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Thinking of selling your business? Here are five things to do to prepare.
Numerous legal and operational issues will arise when selling a business. Proper preparation by assembling the right group of professionals and material business documents will save time and costs, and ensure the transaction is as smooth as possible.
Retain an attorney immediately
After a business is offered up for sale, a purchaser may prepare and submit a letter of intent (LOI) for the seller’s review and approval. A LOI is a legal document that sets forth the form of the transaction (whether it's an asset or stock sale) purchase price, manner of payment, deposit terms, transaction conditions, due diligence terms and timeline, choice of law and other relevant terms of the sale. Business owners often make the mistake of not engaging an attorney until after the LOI has been signed. By failing to retain an attorney to negotiate the LOI, a business owner may be stuck with unfavorable terms or may have missed the opportunity to ask for something valuable at the onset.
Engaging an attorney can save significant costs and time because imperative business issues can be discussed and agreed upon in the early stages, and if the parties cannot come to an agreement, they can go their separate ways as opposed to wasting time, costs and the efforts involved with both negotiating a purchase agreement (PA) and conducting due diligence. The attorney will also ensure that the LOI contains a timeline or expiration so that if the sale is not completed by a certain time, the seller can move onto another interested party without issue. The LOI will continue to be a material part of the entire transaction even as the PA is negotiated. If something is agreed upon in the LOI and one party tries to differ from the LOI terms during the PA negotiation, the other party will point to the LOI for support—often successfully.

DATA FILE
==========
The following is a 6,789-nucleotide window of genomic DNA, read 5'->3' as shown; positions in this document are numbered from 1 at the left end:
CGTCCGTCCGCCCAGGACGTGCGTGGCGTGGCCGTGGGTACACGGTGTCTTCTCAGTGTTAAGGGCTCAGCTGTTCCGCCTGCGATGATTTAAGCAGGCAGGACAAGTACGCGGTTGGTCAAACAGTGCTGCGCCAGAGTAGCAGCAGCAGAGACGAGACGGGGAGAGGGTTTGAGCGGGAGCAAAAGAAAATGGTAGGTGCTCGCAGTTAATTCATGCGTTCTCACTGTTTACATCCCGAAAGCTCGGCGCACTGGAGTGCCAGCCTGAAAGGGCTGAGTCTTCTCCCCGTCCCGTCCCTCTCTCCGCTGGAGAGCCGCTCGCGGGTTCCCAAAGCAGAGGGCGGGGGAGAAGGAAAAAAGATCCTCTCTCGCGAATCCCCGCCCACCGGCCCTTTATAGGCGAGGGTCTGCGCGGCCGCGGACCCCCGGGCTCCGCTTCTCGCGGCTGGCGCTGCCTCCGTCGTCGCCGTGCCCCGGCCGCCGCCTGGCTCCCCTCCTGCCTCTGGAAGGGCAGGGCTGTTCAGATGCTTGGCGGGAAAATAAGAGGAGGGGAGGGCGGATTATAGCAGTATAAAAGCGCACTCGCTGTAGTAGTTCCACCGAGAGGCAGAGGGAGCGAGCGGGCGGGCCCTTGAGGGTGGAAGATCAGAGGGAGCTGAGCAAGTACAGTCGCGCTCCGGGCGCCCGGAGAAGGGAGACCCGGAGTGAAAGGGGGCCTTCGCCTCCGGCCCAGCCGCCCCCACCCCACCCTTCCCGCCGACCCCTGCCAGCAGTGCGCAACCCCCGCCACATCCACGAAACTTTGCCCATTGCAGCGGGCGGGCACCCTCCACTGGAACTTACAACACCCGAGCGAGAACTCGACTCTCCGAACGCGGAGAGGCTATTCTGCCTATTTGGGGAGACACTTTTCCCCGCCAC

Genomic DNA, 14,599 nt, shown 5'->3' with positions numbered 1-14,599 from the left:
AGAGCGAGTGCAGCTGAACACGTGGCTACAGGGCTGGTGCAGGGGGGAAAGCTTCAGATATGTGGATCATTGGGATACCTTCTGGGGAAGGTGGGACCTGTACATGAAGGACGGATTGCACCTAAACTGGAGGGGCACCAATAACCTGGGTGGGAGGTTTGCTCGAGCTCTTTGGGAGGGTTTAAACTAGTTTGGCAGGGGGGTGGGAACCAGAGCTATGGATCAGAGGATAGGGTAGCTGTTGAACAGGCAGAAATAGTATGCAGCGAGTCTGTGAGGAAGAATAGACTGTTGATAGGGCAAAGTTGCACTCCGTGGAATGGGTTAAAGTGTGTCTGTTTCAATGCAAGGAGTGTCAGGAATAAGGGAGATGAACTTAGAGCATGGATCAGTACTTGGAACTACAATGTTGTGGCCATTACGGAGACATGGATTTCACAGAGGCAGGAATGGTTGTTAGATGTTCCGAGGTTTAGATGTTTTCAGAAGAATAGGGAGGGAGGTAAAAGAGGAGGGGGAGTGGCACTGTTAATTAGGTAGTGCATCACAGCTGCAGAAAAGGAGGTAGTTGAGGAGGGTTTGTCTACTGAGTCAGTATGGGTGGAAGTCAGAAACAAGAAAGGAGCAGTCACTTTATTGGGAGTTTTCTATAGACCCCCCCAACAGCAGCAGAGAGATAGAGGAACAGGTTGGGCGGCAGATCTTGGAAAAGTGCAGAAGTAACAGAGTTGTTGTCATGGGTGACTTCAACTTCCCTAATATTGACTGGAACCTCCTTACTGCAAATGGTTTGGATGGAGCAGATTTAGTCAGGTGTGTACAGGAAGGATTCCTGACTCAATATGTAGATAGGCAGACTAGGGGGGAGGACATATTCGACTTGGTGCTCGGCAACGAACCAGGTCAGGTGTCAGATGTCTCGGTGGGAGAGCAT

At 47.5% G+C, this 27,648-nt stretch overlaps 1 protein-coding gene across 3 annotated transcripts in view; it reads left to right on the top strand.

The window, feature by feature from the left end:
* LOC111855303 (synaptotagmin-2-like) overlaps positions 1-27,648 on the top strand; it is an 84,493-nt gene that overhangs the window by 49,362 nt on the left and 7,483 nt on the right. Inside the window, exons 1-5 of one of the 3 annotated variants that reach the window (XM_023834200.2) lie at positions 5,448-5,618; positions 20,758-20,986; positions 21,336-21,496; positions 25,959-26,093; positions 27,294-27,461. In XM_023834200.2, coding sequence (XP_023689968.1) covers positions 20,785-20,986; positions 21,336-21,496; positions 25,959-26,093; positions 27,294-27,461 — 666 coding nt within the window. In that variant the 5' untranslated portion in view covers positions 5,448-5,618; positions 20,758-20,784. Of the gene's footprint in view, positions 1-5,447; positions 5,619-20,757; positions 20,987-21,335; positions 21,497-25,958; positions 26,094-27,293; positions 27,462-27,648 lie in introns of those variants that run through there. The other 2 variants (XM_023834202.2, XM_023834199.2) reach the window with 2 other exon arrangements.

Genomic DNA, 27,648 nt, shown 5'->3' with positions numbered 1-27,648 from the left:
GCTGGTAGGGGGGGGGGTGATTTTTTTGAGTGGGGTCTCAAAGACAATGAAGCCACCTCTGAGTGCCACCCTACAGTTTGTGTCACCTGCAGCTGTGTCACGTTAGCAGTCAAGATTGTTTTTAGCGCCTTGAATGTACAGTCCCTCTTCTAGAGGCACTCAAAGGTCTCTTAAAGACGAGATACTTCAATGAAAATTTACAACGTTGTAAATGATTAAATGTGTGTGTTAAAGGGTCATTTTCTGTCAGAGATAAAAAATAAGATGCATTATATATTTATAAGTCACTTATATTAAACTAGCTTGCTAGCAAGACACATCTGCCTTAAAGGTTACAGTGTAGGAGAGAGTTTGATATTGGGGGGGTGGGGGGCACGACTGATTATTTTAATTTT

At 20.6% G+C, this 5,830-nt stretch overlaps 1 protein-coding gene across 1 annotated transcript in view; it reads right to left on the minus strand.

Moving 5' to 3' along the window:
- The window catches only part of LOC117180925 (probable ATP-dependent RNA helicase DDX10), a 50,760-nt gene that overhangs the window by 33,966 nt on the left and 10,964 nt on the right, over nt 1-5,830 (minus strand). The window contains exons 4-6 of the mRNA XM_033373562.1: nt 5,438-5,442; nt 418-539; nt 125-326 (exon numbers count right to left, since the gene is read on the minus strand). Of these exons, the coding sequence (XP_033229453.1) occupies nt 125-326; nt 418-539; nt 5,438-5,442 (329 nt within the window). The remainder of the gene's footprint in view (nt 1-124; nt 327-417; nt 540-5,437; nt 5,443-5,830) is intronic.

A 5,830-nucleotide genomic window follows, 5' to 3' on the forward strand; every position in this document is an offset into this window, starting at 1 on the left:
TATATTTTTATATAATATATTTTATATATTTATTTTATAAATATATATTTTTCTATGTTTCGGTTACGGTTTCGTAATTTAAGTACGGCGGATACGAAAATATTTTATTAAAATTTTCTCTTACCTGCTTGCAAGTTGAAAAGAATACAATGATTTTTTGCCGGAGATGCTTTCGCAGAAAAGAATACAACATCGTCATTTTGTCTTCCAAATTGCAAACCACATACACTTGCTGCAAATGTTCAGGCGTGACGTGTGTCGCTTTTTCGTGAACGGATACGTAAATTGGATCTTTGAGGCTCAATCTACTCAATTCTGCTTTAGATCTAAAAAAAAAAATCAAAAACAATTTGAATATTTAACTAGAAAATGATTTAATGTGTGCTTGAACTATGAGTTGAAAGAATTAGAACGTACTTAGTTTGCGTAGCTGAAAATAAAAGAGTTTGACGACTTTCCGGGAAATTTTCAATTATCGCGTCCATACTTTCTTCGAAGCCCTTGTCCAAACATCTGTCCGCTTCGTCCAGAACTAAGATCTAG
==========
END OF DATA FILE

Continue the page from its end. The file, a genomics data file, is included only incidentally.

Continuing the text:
Review the business’s governing documents
It is crucial that the business’s governing documents are complete and accurate. A sophisticated purchaser will review the business’s articles of organization or incorporation, operating agreement or bylaws and timely filed annual reports. A purchaser will raise issues and have concerns if a seller cannot provide complete and accurate corporate records.
The owner of a business with multiple shareholders or members selling the business via an asset sale should review the bylaws or operating agreement to confirm the percentage of owners that must agree to the sale in order for it to occur. The sale of all or almost all of the business assets is a standard situation that requires majority consent. A business owner intending to sell via a stock or membership interest sale should review all governing documents to confirm whether there are drag-along or tag-along rights. A drag-along right allows the majority shareholder of a business to force the remaining minority shareholders to accept an offer from a third party to purchase the entire business. There have been situations where a minority shareholder objects to the sale and prevents it altogether. A tag-along right is also known as “co-sale rights.” When a majority shareholder sells their shares, a tag-along right will allow the minority shareholder to participate in the sale at the same time for the same price for the shares. The minority shareholder then “tags along” with the majority shareholder’s sale. Any drag-along or tag-along rights provided in the business’s governing documents should be addressed as soon as possible to ensure such rights are provided and to deal with any disputes.
Gather financials and assets